Psychopharmacology

, 208:233

Acute dopamine and/or serotonin depletion does not modulate mismatch negativity (MMN) in healthy human participants

  • Sumie Leung
  • Rodney J. Croft
  • Valérie Guille
  • Kirsty Scholes
  • Barry V. O’Neill
  • K. Luan Phan
  • Pradeep J. Nathan
Original Investigation

DOI: 10.1007/s00213-009-1723-0

Cite this article as:
Leung, S., Croft, R.J., Guille, V. et al. Psychopharmacology (2010) 208: 233. doi:10.1007/s00213-009-1723-0

Abstract

Rationale

Schizophrenia is commonly associated with impairments in pre-attentive change detection, as represented by reduced mismatch negativity (MMN). While the neurochemical basis of MMN has been linked to N-methyl-d-aspartic acid (NMDA) receptor function, the roles of the dopaminergic and/or the serotonergic systems are not fully explored in humans.

Objectives

The aim of the present study was to investigate the effects of acutely depleting dopamine (DA) and serotonin (5-hydroxytryptamine, 5-HT) alone or simultaneously by depleting their amino acid precursors on MMN in healthy participants.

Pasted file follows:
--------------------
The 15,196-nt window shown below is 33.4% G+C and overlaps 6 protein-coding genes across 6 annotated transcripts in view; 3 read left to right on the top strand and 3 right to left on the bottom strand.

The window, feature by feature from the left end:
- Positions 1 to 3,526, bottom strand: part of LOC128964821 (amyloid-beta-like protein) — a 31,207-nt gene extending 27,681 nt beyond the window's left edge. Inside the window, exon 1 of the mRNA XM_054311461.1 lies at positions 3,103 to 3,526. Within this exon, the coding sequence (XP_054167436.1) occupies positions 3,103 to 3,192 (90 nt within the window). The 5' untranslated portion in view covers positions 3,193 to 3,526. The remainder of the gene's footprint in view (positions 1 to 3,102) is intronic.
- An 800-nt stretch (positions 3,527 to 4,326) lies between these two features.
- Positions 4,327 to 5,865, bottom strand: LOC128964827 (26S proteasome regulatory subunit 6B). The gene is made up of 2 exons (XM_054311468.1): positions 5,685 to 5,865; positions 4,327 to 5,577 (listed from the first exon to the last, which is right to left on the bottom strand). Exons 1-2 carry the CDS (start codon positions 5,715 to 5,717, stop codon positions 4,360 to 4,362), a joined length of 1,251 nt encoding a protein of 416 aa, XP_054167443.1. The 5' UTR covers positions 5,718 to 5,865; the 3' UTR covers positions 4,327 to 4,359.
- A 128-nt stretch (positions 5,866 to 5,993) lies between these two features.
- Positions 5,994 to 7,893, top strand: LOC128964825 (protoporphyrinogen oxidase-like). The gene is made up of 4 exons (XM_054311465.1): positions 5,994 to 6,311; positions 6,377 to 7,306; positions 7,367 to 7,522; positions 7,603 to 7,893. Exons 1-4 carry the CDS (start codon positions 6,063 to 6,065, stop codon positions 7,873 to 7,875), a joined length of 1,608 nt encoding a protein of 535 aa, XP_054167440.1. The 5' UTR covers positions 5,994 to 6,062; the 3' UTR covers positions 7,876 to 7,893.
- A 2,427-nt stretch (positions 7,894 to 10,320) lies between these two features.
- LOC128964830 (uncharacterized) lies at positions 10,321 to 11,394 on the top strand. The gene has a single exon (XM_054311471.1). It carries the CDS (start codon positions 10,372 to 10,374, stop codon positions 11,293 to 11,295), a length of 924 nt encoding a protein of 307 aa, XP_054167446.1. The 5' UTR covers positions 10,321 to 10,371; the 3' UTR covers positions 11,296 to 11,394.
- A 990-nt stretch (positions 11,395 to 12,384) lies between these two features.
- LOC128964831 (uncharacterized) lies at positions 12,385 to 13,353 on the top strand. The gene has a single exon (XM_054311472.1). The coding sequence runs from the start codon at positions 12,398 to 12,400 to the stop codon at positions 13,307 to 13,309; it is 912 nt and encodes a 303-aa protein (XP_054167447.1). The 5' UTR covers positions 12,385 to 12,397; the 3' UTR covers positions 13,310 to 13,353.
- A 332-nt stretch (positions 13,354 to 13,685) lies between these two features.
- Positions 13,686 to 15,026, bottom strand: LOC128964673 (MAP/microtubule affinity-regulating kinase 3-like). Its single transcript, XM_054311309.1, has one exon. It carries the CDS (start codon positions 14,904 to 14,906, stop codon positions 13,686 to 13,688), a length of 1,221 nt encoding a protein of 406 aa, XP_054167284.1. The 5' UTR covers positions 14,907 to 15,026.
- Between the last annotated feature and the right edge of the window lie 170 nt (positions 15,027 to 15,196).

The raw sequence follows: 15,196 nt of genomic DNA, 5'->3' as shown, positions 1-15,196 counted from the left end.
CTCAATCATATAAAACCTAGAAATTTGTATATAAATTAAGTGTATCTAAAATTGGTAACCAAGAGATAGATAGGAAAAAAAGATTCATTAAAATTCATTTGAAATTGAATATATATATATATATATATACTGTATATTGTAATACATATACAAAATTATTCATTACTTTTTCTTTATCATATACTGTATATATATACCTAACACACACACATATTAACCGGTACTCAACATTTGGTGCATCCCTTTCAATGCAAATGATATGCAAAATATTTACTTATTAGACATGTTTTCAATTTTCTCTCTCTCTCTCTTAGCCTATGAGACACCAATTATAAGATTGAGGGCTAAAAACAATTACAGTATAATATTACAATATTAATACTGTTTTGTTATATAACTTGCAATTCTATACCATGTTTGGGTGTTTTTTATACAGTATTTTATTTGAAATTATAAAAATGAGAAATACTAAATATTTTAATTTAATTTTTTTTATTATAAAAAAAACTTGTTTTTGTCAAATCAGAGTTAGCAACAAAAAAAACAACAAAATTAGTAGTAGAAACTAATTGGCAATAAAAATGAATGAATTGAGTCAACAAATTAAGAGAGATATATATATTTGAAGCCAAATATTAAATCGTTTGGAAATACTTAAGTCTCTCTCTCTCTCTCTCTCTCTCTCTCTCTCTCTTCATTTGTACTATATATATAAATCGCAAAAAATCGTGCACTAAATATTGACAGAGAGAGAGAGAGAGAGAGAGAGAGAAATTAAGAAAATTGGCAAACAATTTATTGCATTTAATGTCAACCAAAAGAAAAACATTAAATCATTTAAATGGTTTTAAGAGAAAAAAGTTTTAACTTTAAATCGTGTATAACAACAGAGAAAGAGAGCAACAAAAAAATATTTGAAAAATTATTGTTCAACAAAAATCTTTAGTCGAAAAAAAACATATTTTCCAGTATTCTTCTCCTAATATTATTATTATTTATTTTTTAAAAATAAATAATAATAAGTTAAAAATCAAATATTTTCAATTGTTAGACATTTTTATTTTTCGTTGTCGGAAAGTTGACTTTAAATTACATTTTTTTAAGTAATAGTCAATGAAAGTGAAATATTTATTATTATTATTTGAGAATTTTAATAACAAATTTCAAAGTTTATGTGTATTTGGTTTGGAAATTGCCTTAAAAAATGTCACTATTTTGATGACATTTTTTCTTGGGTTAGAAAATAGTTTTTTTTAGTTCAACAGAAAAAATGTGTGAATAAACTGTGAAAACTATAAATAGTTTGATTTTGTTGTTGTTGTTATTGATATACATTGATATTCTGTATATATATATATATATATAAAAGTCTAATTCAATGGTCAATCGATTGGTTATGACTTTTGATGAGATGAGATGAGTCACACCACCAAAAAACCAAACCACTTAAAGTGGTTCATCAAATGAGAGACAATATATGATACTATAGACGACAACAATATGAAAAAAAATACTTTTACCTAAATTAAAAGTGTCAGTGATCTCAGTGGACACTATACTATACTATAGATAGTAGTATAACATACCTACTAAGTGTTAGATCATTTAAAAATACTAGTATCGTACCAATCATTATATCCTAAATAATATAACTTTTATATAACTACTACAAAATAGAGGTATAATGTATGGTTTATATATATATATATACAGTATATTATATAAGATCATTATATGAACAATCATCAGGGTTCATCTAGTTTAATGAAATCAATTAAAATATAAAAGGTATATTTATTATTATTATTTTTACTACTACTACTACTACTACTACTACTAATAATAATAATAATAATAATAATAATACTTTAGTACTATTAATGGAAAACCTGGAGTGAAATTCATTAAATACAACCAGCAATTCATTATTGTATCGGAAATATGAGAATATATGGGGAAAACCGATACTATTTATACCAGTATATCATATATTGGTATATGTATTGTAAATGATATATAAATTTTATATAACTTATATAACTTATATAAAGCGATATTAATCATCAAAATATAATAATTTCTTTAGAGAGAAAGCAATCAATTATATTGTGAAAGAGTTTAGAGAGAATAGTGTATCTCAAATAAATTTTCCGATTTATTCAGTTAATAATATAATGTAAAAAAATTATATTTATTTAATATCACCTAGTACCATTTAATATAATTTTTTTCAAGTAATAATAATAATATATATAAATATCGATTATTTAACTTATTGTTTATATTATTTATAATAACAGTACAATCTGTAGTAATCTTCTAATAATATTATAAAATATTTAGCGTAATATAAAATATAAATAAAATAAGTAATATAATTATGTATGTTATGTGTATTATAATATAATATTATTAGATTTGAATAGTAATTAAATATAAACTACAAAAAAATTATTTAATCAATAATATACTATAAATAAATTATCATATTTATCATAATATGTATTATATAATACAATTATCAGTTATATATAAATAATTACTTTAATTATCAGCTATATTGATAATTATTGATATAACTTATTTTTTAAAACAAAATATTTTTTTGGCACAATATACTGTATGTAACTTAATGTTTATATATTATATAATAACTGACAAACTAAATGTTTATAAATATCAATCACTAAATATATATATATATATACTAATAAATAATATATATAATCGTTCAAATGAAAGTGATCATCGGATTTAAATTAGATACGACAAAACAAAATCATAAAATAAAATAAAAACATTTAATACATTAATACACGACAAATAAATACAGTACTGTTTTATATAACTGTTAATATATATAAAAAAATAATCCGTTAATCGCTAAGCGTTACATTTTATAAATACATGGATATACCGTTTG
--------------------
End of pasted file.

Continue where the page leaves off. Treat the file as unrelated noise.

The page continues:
Methods

Sixteen healthy male subjects participated in a double-blind, placebo-controlled, cross-over design in which each subject’s duration MMN was assessed under four acute treatment conditions separated by a 5-day washout period: balanced amino acid control (no depletion), tyrosine/phenylalanine depletion (to reduce DA neurotransmission), tryptophan depletion (to reduce 5-HT neurotransmission) and tryptophan/tyrosine/phenylalanine depletion (to reduce DA and 5-HT neurotransmission simultaneously).

Results

Acute depletion of either DA and 5-HT alone or simultaneously had no effect on MMN.

Conclusions

These findings suggest that modulation of the dopaminergic and serotonergic systems acutely does not lead to changes in MMN.

Keywords

Mismatch negativityMMNDopamineSerotoninSchizophreniaCognitionTryptophan depletionTyrosine depletionMonoamineChange detection

Copyright information

© Springer-Verlag 2009

Authors and Affiliations

  • Sumie Leung
    • 1
  • Rodney J. Croft
    • 1
    • 2
  • Valérie Guille
    • 1
  • Kirsty Scholes
    • 1
  • Barry V. O’Neill
    • 1
  • K. Luan Phan
    • 3
  • Pradeep J. Nathan
    • 4
    • 5
    • 6
  1. 1.Brain Sciences Institute, Faculty of Life and Social SciencesSwinburne University of TechnologyMelbourneAustralia
  2. 2.Department of Psychology, Faculty of Health and Behavioural SciencesUniversity of WollongongWollongongAustralia
  3. 3.Department of PsychiatryUniversity of MichiganAnn ArborUSA
  4. 4.Brain Mapping Unit, Department of PsychiatryUniversity of CambridgeCambridgeUK
  5. 5.School of Psychology, Psychiatry and Psychological MedicineMonash UniversityClaytonAustralia
  6. 6.Clinical Unit CambridgeGlaxoSmithKlineLondonUK